Initial jobless claims dropped again last week after Sandy

New Orleans firefighter Bruce Hurley Sr., left, and New York firefighter John Militano clear Sheetrock from a gutted kitchen as homeowner Colleen Dwyer, right, bags debris in her home flooded in Superstorm Sandy in the Belle Harbor section of Queens, N.Y., on Wednesday. Sandy, which hit the Northeast hard, was the reason jobless claims spiked
(Mark Lennihan / Associated Press)

WASHINGTON -- Initial claims for unemployment benefits dropped again last week, to 393,000, as the jobs market continued to recover from Superstorm Sandy.

The new data came as a top Federal Reserve official estimated the devastating storm had a significant effect on the nation’s economy.


New jobless claims were down 23,000 for the week that ended Saturday compared to the previous week, the Labor Department said Thursday.

It was the first time the figure had fallen below 400,000 since Sandy caused it to shoot up to 451,000 for the week ending Nov. 10, the highest level in more than a year and a half.

The less-volatile four-week average was 405,250, up 7,500 from the previous week’s revised figure of 397,750.

Sandy, which hit the Northeast hard, was the reason claims have spiked after averaging about 371,000 for the four weeks before the storm hit.


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William C. Dudley, president of the Federal Reserve Bank of New York, said Thursday that Sandy probably reduced the nation’s overall economic output, or gross domestic product, by .25 to .50 of a percentage point in the last three months of the year.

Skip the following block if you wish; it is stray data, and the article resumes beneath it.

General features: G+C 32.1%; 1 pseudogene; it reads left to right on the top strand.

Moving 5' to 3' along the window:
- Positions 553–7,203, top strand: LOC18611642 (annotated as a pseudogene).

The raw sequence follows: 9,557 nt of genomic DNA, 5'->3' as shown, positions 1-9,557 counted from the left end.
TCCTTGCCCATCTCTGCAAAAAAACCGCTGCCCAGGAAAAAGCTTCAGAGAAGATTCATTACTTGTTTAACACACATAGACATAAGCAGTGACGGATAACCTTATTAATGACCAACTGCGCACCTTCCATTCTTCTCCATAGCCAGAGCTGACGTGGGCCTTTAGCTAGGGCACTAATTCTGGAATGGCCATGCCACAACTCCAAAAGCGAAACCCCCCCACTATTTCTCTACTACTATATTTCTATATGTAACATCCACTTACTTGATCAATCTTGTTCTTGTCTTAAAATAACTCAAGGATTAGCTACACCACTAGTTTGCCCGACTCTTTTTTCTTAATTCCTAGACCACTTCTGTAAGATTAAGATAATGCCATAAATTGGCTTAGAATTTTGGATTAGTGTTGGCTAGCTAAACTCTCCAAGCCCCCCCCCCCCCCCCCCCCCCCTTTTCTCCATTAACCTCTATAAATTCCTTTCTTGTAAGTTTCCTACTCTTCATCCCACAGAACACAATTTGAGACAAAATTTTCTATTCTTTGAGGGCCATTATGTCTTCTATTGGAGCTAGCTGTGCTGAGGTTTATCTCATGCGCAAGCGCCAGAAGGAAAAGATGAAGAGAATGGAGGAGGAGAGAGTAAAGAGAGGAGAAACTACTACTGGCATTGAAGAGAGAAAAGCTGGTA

The economy grew at a 2.7% annualized rate in the third quarter of the year.

“Normal economic activity in the final days of October and the first few days of November was severely disrupted,” Dudley said in a speech at Pace University in New York City.


“The disruption then began to subside, but only recently has life begun to feel normal again,” he continued. “The negative effects of this disruption have already been noted in economic indicators such as industrial production for the month of October and initial claims for unemployment insurance during the second and third weeks of November. “

He noted that even before the storm, the pace of economic growth had been “disappointing” since the recession technically ended in 2009. But Dudley said many parts of the Northeast had been showing stronger growth than the rest of the nation and he was “hopeful that Sandy will not have pushed us off this trajectory for long.”


Since the large increase in new jobless claims caused by Sandy, the number has been falling as claims from hard-hit Northeastern states have been reduced.

For example, new claims were down 30,603 in New York for the week ending Nov. 17, the latest state-level figures available, the Labor Department said. There were fewer layoffs in the construction, transportation and food services industries in New York, three sectors affected by Sandy’s rampage on Oct. 29-30.


For the week ending Nov. 10, Sandy had caused new claims to jump by 43,956 in New York, 31,094 in New Jersey, 7,037 in Pennsylvania and 1,808 in Connecticut.



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